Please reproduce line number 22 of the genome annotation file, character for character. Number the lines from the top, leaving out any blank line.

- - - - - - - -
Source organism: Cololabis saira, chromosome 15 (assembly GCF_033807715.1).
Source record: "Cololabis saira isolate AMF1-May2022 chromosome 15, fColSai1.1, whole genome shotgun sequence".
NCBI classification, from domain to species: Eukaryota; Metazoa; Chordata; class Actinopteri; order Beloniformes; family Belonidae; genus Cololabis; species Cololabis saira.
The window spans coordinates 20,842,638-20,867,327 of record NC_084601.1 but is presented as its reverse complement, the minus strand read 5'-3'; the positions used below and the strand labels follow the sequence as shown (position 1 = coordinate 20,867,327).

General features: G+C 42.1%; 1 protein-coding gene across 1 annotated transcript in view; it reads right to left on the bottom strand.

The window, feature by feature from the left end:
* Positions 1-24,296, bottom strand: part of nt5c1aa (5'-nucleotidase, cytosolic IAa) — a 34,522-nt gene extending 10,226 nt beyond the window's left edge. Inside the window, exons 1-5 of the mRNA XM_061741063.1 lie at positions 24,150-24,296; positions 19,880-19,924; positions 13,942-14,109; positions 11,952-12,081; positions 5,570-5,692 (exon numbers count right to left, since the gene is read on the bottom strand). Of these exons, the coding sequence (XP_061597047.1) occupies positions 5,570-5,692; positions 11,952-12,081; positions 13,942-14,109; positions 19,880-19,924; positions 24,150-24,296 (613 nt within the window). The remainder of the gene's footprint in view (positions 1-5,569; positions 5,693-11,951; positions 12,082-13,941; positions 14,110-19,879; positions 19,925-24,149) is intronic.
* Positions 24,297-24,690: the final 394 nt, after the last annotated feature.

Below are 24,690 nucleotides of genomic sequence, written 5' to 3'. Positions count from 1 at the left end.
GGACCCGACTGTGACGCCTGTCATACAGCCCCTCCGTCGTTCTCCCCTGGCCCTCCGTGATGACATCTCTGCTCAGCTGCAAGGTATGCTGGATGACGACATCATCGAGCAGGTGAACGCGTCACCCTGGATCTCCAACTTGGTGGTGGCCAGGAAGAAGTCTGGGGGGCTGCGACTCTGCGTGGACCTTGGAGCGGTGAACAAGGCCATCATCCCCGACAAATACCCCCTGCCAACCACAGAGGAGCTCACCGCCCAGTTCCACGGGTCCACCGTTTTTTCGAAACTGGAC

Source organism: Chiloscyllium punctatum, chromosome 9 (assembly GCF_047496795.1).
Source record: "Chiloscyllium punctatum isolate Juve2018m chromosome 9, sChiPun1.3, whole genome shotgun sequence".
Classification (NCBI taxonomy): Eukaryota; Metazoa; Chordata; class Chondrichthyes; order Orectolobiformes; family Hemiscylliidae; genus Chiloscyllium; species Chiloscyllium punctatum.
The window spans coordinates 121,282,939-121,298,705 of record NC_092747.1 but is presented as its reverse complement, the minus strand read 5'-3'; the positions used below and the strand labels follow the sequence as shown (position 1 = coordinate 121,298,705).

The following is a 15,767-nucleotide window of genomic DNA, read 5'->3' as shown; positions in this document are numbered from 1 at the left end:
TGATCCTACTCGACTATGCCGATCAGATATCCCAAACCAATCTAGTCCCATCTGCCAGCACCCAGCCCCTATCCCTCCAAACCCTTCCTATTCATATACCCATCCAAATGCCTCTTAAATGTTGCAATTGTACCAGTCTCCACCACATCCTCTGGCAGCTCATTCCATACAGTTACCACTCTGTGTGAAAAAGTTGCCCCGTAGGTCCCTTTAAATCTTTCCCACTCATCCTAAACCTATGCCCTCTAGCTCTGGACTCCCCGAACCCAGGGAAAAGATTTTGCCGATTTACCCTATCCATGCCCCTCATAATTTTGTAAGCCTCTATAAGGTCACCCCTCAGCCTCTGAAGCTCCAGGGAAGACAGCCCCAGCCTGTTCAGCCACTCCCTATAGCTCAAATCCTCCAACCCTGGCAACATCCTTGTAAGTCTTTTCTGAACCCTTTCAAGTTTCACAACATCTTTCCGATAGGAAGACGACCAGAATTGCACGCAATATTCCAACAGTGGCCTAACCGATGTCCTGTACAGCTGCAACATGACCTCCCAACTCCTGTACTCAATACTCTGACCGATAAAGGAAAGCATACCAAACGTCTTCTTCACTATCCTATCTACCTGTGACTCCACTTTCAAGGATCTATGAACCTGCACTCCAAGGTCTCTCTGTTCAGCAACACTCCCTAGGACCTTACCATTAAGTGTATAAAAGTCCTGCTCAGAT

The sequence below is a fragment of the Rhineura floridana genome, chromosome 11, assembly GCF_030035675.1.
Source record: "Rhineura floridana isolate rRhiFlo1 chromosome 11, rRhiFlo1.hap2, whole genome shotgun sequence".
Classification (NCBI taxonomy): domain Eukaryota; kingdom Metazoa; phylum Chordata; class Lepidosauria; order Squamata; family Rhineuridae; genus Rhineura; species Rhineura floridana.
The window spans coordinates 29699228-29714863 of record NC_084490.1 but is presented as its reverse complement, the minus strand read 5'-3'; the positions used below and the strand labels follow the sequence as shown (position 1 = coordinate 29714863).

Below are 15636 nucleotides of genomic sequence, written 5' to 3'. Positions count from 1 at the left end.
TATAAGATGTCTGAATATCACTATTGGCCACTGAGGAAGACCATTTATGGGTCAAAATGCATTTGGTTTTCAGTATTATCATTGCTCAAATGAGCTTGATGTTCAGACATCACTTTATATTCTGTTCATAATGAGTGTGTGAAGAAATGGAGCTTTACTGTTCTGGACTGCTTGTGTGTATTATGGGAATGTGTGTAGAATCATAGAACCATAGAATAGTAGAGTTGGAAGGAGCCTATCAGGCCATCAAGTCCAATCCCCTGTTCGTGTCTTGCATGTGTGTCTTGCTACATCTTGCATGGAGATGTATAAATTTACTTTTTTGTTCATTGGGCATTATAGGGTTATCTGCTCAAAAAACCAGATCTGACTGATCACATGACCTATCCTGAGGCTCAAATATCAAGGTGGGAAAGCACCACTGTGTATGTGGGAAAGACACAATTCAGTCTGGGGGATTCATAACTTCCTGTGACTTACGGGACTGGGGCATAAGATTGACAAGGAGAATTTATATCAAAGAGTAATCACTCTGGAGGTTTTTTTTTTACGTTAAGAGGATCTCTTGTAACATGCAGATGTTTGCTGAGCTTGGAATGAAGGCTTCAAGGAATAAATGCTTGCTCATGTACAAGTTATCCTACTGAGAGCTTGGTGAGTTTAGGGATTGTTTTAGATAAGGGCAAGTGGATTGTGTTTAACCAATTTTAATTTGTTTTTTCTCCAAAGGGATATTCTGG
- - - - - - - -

TATAAGATGTCTGAATATCACTATTGGCCACTGAGGAAGACCATTTATGGGTCAAAATGCATTTGGTTTTCAGTATTATCATTGCTCAAATGAGCTTGATGTTCAGACATCACTTTATATTCTGTTCATAATGAGTGTGTGAAGAAATGGAGCTTTACTGTTCTGGACTGCTTGTGTGTATTATGGGAATGTGTGTAGAATCATAGAACCATAGAATAGTAGAGTTGGAAGGAGCCTATCAGGCCATCAAGTCCAATCCCCTGTTCGTGTCTTGCATGTGTGTCTTGCTACATCTTGCATGGAGATGTATAAATTTACTTTTTTGTTCATTGGGCATTATAGGGTTATCTGCTCAAAAAACCAGATCTGACTGATCACATGACCTATCCTGAGGCTCAAATATCAAGGTGGGAAAGCACCACTGTGTATGTGGGAAAGACACAATTCAGTCTGGGGGATTCATAACTTCCTGTGACTTACGGGACTGGGGCATAAGATTGACAAGGAGAATTTATATCAAAGAGTAATCACTCTGGAGGTTTTTTTTTTACGTTAAGAGGATCTCTTGTAACATGCAGATGTTTGCTGAGCTTGGAATGAAGGCTTCAAGGAATAAATGCTTGCTCATGTACAAGTTATCCTACTGAGAGCTTGGTGAGTTTAGGGATTGTTTTAGATAAGGGCAAGTGGATTGTGTTTAACCAATTTTAATTTGTTTTTTCTCCAAAGGGATATTCTGG